Do you know the difference between deductible, incurred and settled VAT? Take your doubts and learn to do the math for each one.
It is usually the companies that usually do the accounts at the deductible VAT. But this, and other associated concepts, are becoming increasingly familiar to other economic agents such as self-employed workers and small individual entrepreneurs.
Mastering the smallest details of VAT is essential so that, at the end of the month, the accounts are right. Here you will find a basic guide with everything you need to know.
VAT incurred and VAT deductible
O VAT supported is the tax that companies pay when purchasing a product or service.
Whenever they buy raw materials or fuel, for example, companies pay VAT. However, as they are goods (or services) used in the exercise of their activity, the State allows them to deduct a part of this value.
In the case of self-employed workers, VAT deduction is possible if they are covered by the organized accounting or, if under the simplified regime, exceed the value of 12,500 euros/year (entering the normal VAT regime). That is, they begin to deduct and settle VAT.
O deductible VAT it is, therefore, the amount of tax that economic agents can recover. Do you still feel confused? So let’s go to an example.
Imagine that a textile company buys fabric for the production of clothing. At the time of the transaction, you will pay VAT to the supplier (VAT supported), but the entirety of this VAT is deductible because it is a raw material. Thus, when, at the end of the month or quarter, the company settles accounts with the State, this amount will be returned to it.
It should be noted, however, that VAT is not always 100% deductible, that is, the State does not always return everything that the company has paid in tax. For example, if a company purchases diesel to fuel a service car, it pays 23% VAT (VAT supported), but the State will only refund half of that amount (VAT deductible).
Do not confuse the deductible VAT of companies with the VAT deduction by invoice requirement that is allowed to individual taxpayers, because they are different things.
The purpose of deductible VAT is to eliminate the overlapping of the tax, that is, to prevent various economic agents and the final consumer from all paying the same tax on the same product or service.
The VAT deduction by invoice requirement is related to the deductions to the IRS collection. In this case, it is an incentive for taxpayers to request invoices with the associated Tax Identification Number (NIF), and can then deduct these expenses from their IRS.
Therefore, we have already seen the concept of input VAT (what the company pays when it buys the product or service) and deductible VAT (the part of the tax that the State will return to the company). But there are more concepts to retain. It’s time to talk about paid VAT.
We know, at this point, that companies pay VAT for raw materials and for the goods and services necessary for the exercise of the activity and that the State undertakes to return part of this VAT.
But, as an attentive reader, you will be wondering why these same companies charge VAT when they sell their products and services to the final consumer.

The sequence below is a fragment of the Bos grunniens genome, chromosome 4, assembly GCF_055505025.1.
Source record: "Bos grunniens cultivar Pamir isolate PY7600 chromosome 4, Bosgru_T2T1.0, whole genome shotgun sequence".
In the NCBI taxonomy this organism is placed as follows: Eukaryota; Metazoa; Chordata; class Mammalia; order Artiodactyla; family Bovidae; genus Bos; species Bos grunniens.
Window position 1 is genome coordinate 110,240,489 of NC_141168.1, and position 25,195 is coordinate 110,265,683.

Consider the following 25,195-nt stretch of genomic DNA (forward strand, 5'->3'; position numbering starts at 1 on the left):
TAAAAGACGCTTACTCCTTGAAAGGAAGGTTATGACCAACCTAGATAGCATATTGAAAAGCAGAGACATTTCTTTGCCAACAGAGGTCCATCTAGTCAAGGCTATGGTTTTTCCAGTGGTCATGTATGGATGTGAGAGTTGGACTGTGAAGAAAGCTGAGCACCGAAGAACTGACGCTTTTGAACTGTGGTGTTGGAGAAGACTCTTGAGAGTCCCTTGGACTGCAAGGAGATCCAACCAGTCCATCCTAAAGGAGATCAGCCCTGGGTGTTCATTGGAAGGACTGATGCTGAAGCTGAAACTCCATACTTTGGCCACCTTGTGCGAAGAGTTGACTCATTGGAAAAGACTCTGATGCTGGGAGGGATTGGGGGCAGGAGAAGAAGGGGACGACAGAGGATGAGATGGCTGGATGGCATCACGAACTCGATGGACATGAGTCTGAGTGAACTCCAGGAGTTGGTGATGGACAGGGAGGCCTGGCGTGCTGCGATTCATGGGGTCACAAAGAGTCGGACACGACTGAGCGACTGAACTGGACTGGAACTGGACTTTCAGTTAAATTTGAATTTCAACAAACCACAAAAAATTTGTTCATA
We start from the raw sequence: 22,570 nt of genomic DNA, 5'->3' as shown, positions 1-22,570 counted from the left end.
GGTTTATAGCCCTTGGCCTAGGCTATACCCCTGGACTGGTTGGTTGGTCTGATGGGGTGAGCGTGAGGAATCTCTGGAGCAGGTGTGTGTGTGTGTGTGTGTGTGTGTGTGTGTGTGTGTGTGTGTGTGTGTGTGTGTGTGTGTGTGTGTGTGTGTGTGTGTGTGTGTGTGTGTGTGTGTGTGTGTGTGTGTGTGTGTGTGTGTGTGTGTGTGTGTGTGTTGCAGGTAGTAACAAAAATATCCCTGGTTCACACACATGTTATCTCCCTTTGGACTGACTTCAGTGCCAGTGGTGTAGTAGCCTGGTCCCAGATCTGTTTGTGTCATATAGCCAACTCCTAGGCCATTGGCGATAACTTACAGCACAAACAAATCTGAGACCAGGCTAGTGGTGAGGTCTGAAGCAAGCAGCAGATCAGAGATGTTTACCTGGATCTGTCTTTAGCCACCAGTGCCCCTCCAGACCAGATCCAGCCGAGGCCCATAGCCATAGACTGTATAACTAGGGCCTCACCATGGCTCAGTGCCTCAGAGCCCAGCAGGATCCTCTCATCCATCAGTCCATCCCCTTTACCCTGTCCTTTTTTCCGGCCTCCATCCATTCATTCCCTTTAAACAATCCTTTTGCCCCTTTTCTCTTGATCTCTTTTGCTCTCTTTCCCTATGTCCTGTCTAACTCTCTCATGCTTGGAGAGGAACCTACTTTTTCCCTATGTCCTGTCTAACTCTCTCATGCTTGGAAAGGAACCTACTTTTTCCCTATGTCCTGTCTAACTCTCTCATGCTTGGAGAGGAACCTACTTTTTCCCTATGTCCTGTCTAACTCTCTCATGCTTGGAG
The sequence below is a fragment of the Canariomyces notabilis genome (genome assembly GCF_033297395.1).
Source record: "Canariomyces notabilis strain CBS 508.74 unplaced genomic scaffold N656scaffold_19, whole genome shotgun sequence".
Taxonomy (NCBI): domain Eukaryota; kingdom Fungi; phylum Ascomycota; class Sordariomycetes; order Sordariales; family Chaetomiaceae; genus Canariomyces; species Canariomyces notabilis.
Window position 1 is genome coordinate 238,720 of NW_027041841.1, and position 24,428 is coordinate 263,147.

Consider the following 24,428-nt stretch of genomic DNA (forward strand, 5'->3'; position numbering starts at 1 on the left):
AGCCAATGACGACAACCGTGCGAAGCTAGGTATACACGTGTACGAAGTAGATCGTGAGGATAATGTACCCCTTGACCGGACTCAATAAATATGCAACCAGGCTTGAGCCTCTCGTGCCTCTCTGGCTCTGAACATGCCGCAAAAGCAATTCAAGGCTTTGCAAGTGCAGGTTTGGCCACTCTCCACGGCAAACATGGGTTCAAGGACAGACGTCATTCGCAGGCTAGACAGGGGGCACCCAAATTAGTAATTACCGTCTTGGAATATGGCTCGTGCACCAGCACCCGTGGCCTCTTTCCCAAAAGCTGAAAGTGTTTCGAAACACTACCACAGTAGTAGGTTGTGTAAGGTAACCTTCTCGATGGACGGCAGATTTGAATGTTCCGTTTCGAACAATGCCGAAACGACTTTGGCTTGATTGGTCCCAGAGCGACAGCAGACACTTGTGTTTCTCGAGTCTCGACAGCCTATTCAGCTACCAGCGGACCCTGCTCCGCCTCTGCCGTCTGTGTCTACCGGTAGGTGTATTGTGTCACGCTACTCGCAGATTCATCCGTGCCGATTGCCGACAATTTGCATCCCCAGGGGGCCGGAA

The truth is that the VAT charged to the final consumer is not for the company’s accounts. The latter only receives the tax from the consumer to later hand it over to the State, acting as an intermediary.
So, going back to the example of our textile factory, we are at the point where:
- The company paid VAT for the fabric it purchased (VAT supported);
- The state undertakes to return the full amount of that VAT to you (VAT deductible);
- The company has to deliver to the State the VAT that it has charged to the final consumer (VAT paid).
Having clarified these concepts, we are now in a position to pick up the pencil and do the math for the final tax.
How are the accounts calculated and when is VAT payable?
With all the elements on the table, the math is easier to do. When delivering the VAT paid to the State, the deductible VAT is deducted (the part of the tax that the State has undertaken to return), and only the difference is delivered.
If the amount of VAT paid is greater than the VAT deductible, we are faced with a situation where there is VAT payable.
- VAT paid – VAT deducted = VAT payable
Let us return, one last time, to our example. Let’s imagine that the textile company we talked about above is included in the quarterly VAT regime, since it has a turnover of less than 650 thousand euros. In the last quarter, the company paid 10 thousand euros of VAT on its purchases from suppliers, of which half refers to deductible VAT.
In sales to the final consumer, carried out in the same period, the company charged 8 thousand euros of VAT which it will now have to transfer to the State.
So we have a scenario where:
- 8,000 euros – 5,000 euros = 3,000 euros
In this case, and taking into account that the amount of VAT paid exceeds the amount of VAT deductible, the company will have to pay three thousand euros of VAT when settling accounts with the State in the quarter following the operations.
How to fill in the periodic VAT return step by step